Awards and honors[edit] Main article: List of awards and nominations received by Dolly Parton Parton is one of the most-honored female country performers of all time. The Record Industry Association of America has certified 25 of her single or album releases as either Gold Record, Platinum Record, or Multi-Platinum Record. She has had 26 songs reach No. 1 on the Billboard country charts, a record for a female artist. She has 42 career top-10 country albums, a record for any artist, and 110 career-charted singles over the past 40 years. All-inclusive sales of singles, albums, collaboration records, compilation usage, and paid digital downloads during Parton's career have reportedly topped 100 million records around the world.[113] Parton during a reception for The Kennedy Center honorees in the East Room of the White House in Washington, D.C., on December 3, 2006 Parton has earned nine Grammy Awards (including her 2011 Lifetime Achievement Grammy) and a total of 46 Grammy Award nominations, the most nominations of any female artist in the history of the prestigious awards, a record tied by Beyoncé.[114][115] At the American Music Awards, she has won three awards out of 18 nominations. At the Country Music Association, she has won 10 awards out of 42 nominations. At the Academy of Country Music, she has won seven awards and 39 nominations. She is one of only six female artists (including Reba McEntire, Barbara Mandrell, Shania Twain, Loretta Lynn, and Taylor Swift), to win the Country Music Association's highest honor, Entertainer of the Year (1978). She also has been nominated for two Academy Awards and a Tony Award. She was nominated for an Emmy Award for her appearance in a 1978 Cher television special. She was awarded a star on the Hollywood Walk of Fame for her music in 1984, located at 6712 Hollywood Boulevard in Hollywood, California; a star on the Nashville Star Walk for Grammy winners;[116] and a bronze sculpture on the courthouse lawn in Sevierville. She has called that statue of herself in her hometown "the greatest honor," because it came from the people who knew her. Parton was inducted into the Grand Ole Opry in 1969, and in 1986 was named one of Ms. Magazine's Women of the Year. In 1986, she was inducted into the Nashville Songwriters Hall of Fame.[117][118] In 1999, Parton received country music's highest honor, an induction into the Country Music Hall of Fame.[119] She received an honorary doctorate degree from Carson-Newman College (Jefferson City, Tennessee) in 1990.[120] This was followed by induction into the National Academy of Popular Music/Songwriters Hall of Fame in 2001.[121] In 2002, she ranked No. 4 in CMT's 40 Greatest Women of Country Music. Parton has received 46 Grammy Award nominations, tying her with Bruce Springsteen for the most Grammy nominations and positioning her in tenth place overall.[122] Parton was honored in 2003 with a tribute album called Just Because I'm a Woman: Songs of Dolly Parton. The artists who recorded versions of Parton's songs included Melissa Etheridge ("I Will Always Love You"), Alison Krauss ("9 to 5"), Shania Twain ("Coat of Many Colors"), Meshell Ndegeocello ("Two Doors Down"), Norah Jones ("The Grass is Blue"), and Sinéad O'Connor ("Dagger Through the Heart"). Parton herself contributed a re-recording of the title song, originally the title song for her first RCA album in 1968. Parton was awarded the Living Legend Medal by the U.S. Library of Congress on April 14, 2004, for her contributions to the cultural heritage of the United States.[123] Former U.S. President George W. Bush and Former First Lady Laura Bush, with the Kennedy Center honorees in the Blue Room of the White House during a 2006 reception. From left: singer-songwriter William "Smokey" Robinson; composer Andrew Lloyd Webber; Dolly Parton; film director Steven Spielberg; and conductor Zubin Mehta . In 2005, she was honored with the National Medal of Arts, the highest honor given by the U.S. government for excellence in the arts. The award is presented by the U.S. President. On December 3, 2006, Parton received the Kennedy Center Honors from the John F. Kennedy Center for the Performing Arts for her lifetime of contributions to the arts. During the show, some of country music's biggest names came to show their admiration. Carrie Underwood performed "Islands in the Stream" with Rogers, Parton's original duet partner. Krauss performed "Jolene" and duetted "Coat of Many Colors" with Twain. McEntire and Reese Witherspoon also came to pay tribute. On November 16, 2010, Parton accepted the Liseberg Applause Award, the theme park industry's most prestigious honor, on behalf of Dollywood theme park during a ceremony held at IAAPA Attractions Expo 2010 in Orlando, Florida.[124]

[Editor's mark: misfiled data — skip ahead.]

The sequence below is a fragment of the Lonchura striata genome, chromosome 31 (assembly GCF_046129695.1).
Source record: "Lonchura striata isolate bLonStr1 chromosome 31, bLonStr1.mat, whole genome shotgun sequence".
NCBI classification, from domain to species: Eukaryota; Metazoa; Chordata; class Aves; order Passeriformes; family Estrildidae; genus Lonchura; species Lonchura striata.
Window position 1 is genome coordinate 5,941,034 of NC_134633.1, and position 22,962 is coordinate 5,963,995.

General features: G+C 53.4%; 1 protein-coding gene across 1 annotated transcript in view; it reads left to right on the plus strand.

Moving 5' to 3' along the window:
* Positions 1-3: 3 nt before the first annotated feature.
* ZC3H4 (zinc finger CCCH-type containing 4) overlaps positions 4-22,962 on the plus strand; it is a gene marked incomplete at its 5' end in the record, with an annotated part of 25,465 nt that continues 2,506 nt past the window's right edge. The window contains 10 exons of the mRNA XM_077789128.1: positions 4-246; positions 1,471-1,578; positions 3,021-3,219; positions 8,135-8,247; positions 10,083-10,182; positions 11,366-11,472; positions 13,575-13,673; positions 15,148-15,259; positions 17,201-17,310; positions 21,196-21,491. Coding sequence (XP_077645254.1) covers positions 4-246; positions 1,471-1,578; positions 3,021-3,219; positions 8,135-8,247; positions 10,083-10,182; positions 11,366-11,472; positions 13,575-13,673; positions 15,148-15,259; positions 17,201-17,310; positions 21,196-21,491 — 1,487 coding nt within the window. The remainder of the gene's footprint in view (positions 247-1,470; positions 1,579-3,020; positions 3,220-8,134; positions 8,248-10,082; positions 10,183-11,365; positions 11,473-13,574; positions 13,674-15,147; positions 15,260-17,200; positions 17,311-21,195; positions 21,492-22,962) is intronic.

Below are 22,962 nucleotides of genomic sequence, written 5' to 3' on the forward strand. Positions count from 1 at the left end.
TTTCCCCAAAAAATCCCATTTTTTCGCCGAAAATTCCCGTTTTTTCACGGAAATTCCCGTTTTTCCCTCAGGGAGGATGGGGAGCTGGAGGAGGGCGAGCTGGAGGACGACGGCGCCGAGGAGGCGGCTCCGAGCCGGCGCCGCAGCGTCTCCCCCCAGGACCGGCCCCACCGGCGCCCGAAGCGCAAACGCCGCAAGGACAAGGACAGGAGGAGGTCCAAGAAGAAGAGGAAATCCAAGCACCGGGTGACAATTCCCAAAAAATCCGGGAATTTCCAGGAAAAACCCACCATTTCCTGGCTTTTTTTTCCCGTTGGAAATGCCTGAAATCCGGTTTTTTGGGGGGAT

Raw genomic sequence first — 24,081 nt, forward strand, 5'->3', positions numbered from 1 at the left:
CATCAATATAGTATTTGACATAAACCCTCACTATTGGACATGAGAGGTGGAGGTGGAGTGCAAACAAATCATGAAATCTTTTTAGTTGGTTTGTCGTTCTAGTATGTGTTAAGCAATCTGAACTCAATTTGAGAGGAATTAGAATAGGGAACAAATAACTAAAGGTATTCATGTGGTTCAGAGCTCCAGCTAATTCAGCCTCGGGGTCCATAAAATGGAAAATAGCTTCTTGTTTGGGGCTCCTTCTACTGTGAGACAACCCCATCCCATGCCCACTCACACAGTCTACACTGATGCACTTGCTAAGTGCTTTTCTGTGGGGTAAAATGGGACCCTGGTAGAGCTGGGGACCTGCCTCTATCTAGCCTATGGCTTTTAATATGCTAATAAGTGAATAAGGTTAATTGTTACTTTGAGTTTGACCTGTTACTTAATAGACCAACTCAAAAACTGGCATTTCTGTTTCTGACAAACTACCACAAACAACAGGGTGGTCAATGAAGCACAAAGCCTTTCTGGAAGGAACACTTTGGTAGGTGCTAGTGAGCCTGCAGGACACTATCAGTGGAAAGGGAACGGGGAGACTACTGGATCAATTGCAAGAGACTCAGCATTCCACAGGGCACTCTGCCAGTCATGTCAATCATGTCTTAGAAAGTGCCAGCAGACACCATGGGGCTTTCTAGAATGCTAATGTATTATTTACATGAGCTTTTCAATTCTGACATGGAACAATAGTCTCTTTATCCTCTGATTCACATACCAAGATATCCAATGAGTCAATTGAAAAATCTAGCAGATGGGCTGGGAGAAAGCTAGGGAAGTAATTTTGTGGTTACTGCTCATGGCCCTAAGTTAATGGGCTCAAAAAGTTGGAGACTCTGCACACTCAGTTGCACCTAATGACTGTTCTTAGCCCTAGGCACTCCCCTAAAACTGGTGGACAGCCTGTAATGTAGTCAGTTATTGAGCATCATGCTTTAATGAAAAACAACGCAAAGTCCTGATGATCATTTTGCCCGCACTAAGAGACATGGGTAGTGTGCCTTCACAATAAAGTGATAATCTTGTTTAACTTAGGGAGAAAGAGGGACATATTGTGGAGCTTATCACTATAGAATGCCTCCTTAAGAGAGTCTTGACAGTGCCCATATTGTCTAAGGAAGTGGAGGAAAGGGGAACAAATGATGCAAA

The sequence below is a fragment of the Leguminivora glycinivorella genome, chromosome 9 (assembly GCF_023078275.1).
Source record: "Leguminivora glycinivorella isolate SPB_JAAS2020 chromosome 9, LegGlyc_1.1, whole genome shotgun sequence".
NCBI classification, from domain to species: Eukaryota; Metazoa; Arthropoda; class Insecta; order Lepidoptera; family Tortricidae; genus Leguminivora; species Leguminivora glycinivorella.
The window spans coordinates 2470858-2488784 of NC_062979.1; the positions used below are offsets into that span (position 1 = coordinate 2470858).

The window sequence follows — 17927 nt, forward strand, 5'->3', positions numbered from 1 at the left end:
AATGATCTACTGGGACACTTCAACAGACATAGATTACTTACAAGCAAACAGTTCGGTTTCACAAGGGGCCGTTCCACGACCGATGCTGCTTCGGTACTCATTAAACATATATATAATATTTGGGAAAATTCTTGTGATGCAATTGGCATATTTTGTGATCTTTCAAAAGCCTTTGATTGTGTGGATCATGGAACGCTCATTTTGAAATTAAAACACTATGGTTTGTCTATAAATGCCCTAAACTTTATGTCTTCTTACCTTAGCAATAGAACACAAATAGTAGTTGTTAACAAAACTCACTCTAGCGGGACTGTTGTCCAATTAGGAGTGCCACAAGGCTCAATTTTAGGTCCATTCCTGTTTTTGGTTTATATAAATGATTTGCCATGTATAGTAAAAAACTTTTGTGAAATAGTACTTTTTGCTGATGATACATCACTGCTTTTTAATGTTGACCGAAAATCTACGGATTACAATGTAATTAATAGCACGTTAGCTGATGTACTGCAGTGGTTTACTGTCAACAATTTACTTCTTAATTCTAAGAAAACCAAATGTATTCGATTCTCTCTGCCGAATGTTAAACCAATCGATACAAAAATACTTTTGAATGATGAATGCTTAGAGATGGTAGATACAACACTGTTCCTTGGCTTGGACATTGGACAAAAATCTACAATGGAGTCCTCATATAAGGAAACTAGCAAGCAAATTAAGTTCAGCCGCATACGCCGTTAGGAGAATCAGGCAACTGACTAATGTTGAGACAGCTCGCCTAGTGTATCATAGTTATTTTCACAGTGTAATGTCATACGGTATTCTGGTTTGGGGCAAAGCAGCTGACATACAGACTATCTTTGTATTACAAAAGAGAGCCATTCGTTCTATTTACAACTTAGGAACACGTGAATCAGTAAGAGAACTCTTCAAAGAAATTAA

Hall of Fame honors[edit] During her career, Parton has gained induction into numerous Halls of Fame. Those honors include: Nashville Songwriters Hall of Fame (1986) [125] Small Town of America Hall of Fame (1988) [126] East Tennessee Hall of Fame (1988) [127] Country Music Hall of Fame (1999) [128] Songwriters Hall of Fame (2001) [129] Junior Achievement of East Tennessee Business Hall of Fame (2003) [130] The Americana Highway Hall of Fame (2006) [131] Grammy Hall of Fame – "I Will Always Love You – 1974 Recording" (2007) [132] Blue Ridge Music Hall of Fame – Songwriter Category (2008) [133] Gospel Music Hall of Fame (2009) [134] Music City Walk of Fame (2009) [135] Country Gospel Music Hall of Fame (2010) [136] Grammy Hall of Fame – "Jolene – 1974 Recording" (2014) [137] The National Hall of Fame for Mountain Artisans (2014) [138] The Happiness Hall of Fame (2016) [139][140]